Findings seen in a large study of veterans undergoing diagnostic colonoscopy
TUESDAY, June 22, 2021 (HealthDay News) — Age and race/ethnicity are independently associated with the overall risk for colorectal cancer (CRC) among veterans, according to a study published online May 28 in the Journal of Clinical Gastroenterology.
Thomas F. Imperiale, M.D., from Indiana University in Indianapolis, and colleagues assessed the effects of age, sex, and race/ethnicity on the risk for CRC and advanced neoplasia (AN) among veterans. The analysis included 90,598 veterans (aged 40 to 80 years) who had diagnostic or screening colonoscopy between 2002 and 2009 at one of 14 Veterans Affairs medical centers.
The researchers found that CRC prevalence was 1.3 percent and AN prevalence was 8.9 percent. For diagnostic colonoscopy, the adjusted CRC risk was higher than for screening colonoscopy (odds ratio [OR], 3.79; 95 percent confidence interval [CI], 3.19 to 4.50). CRC risk increased with age and was higher, but not statistically, for men overall (OR, 1.53; 95 percent CI, 0.97 to 2.39) in the diagnostic colonoscopy group and in the screening subgroup (OR, 2.24; 95 percent CI, 0.71 to 7.05). Additionally, CRC risk was higher overall for Blacks and Hispanics, but not in screening. AN prevalence was 9.2 percent in men and 3.9 percent in women (adjusted OR, 1.90; 95 percent CI, 1.60 to 2.25), and the prevalence increased with age. AN risk was higher in Blacks versus Whites overall (OR, 1.11; 95 percent CI, 1.04 to 1.20) and was lower in Hispanics (OR, 0.74; 95 percent CI, 0.55 to 0.98). Proximal CRC was more common in women than men, but there was no difference between the genders for proximal AN.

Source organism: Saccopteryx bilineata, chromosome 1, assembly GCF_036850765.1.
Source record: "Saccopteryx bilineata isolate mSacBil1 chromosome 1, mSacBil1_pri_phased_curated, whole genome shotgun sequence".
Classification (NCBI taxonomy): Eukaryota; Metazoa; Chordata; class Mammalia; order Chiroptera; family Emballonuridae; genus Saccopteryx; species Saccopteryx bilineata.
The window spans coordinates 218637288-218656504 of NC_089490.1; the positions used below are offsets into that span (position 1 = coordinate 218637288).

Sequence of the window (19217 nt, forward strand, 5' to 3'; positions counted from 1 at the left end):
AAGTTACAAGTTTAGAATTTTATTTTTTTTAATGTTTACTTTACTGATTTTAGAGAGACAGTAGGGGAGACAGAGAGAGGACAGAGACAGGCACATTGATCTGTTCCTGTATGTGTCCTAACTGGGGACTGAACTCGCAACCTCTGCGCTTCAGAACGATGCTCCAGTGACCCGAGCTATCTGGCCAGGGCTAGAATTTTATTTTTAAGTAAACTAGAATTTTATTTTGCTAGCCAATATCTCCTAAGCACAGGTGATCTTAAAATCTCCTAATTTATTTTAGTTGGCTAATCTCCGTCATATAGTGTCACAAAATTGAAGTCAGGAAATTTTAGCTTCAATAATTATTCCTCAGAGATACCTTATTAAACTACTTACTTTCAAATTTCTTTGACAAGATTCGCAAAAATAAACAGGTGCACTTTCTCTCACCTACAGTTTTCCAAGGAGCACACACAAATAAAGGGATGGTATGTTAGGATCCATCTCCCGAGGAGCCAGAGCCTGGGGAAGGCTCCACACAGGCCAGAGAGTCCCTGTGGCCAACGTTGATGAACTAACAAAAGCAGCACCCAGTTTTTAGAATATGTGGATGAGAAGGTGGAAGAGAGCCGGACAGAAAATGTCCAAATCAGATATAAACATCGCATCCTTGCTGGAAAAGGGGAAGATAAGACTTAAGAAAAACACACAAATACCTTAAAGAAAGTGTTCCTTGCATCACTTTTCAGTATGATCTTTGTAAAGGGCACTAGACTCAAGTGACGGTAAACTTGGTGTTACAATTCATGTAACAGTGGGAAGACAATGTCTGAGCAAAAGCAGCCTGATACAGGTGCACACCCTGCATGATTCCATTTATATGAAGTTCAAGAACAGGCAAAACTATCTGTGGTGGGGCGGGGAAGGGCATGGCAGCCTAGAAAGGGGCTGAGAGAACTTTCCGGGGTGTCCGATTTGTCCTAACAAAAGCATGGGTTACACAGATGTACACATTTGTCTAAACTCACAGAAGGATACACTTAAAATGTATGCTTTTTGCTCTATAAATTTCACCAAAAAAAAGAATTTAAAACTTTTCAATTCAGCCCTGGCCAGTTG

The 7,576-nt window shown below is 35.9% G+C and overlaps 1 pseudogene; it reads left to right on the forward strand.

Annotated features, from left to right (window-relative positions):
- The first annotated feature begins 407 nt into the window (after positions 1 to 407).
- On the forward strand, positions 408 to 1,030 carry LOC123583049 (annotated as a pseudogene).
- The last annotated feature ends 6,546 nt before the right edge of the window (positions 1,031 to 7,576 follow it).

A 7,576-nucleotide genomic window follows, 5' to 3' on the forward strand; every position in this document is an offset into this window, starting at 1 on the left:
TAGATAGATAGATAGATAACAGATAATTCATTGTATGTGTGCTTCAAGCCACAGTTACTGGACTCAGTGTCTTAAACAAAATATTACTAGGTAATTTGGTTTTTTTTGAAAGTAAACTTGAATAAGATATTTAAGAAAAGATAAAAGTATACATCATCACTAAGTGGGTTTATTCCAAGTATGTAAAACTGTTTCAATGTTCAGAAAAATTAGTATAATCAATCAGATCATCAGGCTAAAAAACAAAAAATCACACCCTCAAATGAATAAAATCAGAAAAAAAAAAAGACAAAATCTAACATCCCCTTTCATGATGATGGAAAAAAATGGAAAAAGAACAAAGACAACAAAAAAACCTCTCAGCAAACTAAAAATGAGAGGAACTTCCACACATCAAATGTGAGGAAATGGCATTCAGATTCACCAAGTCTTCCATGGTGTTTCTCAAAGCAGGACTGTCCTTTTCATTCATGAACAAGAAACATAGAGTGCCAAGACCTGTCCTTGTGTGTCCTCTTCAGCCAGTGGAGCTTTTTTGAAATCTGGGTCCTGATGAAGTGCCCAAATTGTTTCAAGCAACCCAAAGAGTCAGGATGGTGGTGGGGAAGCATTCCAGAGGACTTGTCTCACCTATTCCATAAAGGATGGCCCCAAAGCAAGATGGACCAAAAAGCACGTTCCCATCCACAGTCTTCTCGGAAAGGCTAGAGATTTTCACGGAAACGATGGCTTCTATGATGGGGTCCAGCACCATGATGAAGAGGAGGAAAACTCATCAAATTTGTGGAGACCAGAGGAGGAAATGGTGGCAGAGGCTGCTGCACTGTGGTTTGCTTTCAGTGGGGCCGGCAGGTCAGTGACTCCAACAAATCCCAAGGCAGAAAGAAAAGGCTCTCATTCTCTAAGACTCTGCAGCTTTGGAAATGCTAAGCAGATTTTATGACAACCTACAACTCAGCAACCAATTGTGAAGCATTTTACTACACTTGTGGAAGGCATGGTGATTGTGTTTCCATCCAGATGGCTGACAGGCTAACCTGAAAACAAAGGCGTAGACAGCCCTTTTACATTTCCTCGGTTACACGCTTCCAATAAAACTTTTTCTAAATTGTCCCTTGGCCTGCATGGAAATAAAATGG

“A risk-based model that includes age, gender, and perhaps other features such as cigarette smoking and physical measures may be useful for both tailoring CRC screening and optimizing resource allocation within the Veterans Health Administration and in other health care systems,” the authors write.
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